Air Force officials on Friday told reporters that people are clamoring for information on how to join the military’s latest branch. The short answer is, they’re going to have to wait a while.
President Trump officially signed the Space Force into law Friday, but for now, all that means is everyone at Air Force Space Command will now be assigned to Space Force. Over the next 18 months, officials said, the finer details of manning and training the new branch will be hammered out and set in motion.
“It’s going to be really important that we get this right. A uniform, a patch, a song ― it gets to the culture of a service,” said Air Force Gen. Jay Raymond, the head of Air Force Space Command and U.S. Space Command, who will lead Space Force until a chief of space operations is confirmed by the Senate. “There’s a lot of work going on toward that end. It’s going to take a long time to get to that point, but that’s not something we’re going to roll out on day one.”
For now, the 16,000 active-duty airmen and civilians who work at Air Force Space Command will be assigned to the Space Force, but nothing else will change. Uniforms, a rank structure, training and education are all to be determined, and for the foreseeable future, Space Force will continue to be manned by airmen, wearing, Air Force uniforms, subject to that service’s fitness program, personnel system and so on.
Meanwhile, U.S Space Command, which stood up in August, will continue to exist as a combatant command, similar to Cyber Command, Special Operations Command and others.
“There have been Army and Navy, especially, participants in the planning and the development of the staged roll-out that we have underway,” Air Force Secretary Barbara Barrett said.
Barrett will be the Space Force’s service secretary, as the service will be nestled within the Air Force Department, the same way the Marine Corps is part of the Navy Department.
Eventually, she said, those services’ space commands will be rolled into Space Force, and those personnel will transfer branches. In the more immediate future, officials said, soldiers and sailors could be detailed to Space Force.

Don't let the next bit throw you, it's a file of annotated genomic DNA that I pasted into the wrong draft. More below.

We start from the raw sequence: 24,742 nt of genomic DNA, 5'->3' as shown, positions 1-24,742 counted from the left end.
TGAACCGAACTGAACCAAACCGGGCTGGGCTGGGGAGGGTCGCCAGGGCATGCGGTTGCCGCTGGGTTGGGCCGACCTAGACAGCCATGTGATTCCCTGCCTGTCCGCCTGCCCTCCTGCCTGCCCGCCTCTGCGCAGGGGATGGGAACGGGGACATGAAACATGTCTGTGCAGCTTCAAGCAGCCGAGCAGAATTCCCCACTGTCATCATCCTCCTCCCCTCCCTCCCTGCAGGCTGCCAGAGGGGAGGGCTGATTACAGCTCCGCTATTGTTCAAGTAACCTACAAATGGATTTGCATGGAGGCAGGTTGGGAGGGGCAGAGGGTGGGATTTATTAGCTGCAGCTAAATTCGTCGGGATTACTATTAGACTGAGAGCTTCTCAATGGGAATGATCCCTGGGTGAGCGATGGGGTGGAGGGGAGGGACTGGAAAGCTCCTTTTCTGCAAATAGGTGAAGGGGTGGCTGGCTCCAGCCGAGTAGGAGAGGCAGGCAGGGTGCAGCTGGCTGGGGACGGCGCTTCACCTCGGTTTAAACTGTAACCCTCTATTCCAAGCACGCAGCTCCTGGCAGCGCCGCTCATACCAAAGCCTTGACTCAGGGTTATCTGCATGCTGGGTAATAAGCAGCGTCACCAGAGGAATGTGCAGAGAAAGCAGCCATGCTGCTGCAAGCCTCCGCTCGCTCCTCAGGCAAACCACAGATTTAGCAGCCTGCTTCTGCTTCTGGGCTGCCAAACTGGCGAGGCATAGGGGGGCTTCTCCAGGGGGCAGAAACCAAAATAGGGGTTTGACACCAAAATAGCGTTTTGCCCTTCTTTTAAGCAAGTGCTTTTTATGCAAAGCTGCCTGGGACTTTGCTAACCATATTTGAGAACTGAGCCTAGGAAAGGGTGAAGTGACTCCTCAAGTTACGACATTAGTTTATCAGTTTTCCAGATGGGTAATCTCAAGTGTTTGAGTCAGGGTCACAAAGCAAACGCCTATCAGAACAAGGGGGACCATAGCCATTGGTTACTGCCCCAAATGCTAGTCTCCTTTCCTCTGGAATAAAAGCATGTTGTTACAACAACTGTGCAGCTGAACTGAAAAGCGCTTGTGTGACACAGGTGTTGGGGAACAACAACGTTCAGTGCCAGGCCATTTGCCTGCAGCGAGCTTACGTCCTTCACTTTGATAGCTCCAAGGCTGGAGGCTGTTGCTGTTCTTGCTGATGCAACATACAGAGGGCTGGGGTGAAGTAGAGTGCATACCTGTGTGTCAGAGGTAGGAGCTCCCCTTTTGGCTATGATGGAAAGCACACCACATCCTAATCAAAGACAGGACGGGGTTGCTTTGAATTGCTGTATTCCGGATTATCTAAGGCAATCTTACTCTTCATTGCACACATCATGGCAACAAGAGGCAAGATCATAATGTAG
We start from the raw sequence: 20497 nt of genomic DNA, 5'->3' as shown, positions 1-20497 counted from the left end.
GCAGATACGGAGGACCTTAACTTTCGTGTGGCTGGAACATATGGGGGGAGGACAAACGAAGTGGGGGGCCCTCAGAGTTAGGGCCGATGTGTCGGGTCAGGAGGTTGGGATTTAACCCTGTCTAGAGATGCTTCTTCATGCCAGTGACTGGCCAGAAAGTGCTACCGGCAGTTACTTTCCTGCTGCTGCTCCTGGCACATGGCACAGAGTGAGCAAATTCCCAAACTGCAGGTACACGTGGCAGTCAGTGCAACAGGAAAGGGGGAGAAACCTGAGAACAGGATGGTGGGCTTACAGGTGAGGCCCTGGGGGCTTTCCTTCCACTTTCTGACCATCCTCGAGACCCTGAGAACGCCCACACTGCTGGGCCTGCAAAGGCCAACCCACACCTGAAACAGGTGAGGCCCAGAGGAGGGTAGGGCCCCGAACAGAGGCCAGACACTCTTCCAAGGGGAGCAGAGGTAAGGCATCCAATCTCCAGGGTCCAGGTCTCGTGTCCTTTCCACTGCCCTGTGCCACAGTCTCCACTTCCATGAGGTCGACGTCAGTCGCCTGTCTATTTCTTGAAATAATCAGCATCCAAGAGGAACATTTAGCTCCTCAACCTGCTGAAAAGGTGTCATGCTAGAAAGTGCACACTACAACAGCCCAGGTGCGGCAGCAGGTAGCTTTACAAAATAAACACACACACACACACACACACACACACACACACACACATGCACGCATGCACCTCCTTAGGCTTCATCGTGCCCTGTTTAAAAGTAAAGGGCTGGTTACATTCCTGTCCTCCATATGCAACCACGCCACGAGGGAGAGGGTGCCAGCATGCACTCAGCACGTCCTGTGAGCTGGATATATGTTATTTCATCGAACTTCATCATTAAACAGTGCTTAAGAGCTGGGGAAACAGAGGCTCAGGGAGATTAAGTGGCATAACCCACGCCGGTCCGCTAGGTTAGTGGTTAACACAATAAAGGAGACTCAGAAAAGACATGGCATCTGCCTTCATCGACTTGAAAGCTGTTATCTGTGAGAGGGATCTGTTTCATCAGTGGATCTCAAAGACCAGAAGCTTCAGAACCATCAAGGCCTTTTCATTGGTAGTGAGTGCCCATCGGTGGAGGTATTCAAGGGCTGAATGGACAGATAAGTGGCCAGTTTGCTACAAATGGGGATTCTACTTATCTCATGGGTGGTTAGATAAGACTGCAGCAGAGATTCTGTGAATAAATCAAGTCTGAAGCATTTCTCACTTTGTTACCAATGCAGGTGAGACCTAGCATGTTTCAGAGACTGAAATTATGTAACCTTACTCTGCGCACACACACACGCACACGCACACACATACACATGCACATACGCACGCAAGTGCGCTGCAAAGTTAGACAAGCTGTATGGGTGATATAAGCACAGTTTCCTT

About 2,000 of the initial personnel are specifically Air Force space professionals, who spend their careers in those billets, will be transferred to the Space Force when it gets its own personnel system up and running. There are several thousand more airmen who support Air Force Space Command, including contracting personnel, engineers, security forces and others. They will move on to other Air Force billets once their tours are over.
There is also a likelihood that Air Force bases that have dealt mainly with space operations could see a re-0brand ― think Vandenberg Space Force Base, California, or Shriever Space Force Base, Colorado.
Officials drew some comparisons to the birth of the Air Force, which came out of the Army Air Corps, and the process it took to grow a new service ― though at the time, the Army Air Corps was a fairly self-contained organization, with a shared history and unique cultural identity to pass on.
“There’s not a really good playbook on, how do you stand up a separate service?” Raymond said. “We haven’t really done this since 1947.”
Officials did not answer definitively when or whether Space Force would be standing up support commands, to include logistics, security forces, medical, legal, financial or other specialties.
“There’s still a lot of things that we don’t know,” Raymond said.
As the saying goes, the Army equips soldiers and the Navy mans equipment. The Space Force will be more like the latter, Barrett said, as technology will be its main mission, and its manning needs will be rather lean. She offered the Global Positioning System as an example of a mission that is vital and far-reaching in scope, but has a relatively small personnel footprint.
“The whole GPS system that the world depends upon so significantly — 40 operators run that system,” she said.
Without sharing details of the plan, a senior Air Force official said on background, because he was not authorized to speak on the record, there will be 30, 60 and 90-day benchmarks to meet. Where it took three years to stand up the Air Force, he said, the Space Force hopes to be off and running in 18 months or less. That includes, he added, sending a four-star officer to represent the service on the Joint Chiefs of Staff.
Meghann Myers is the Pentagon bureau chief at Military Times. She covers operations, policy, personnel, leadership and other issues affecting service members.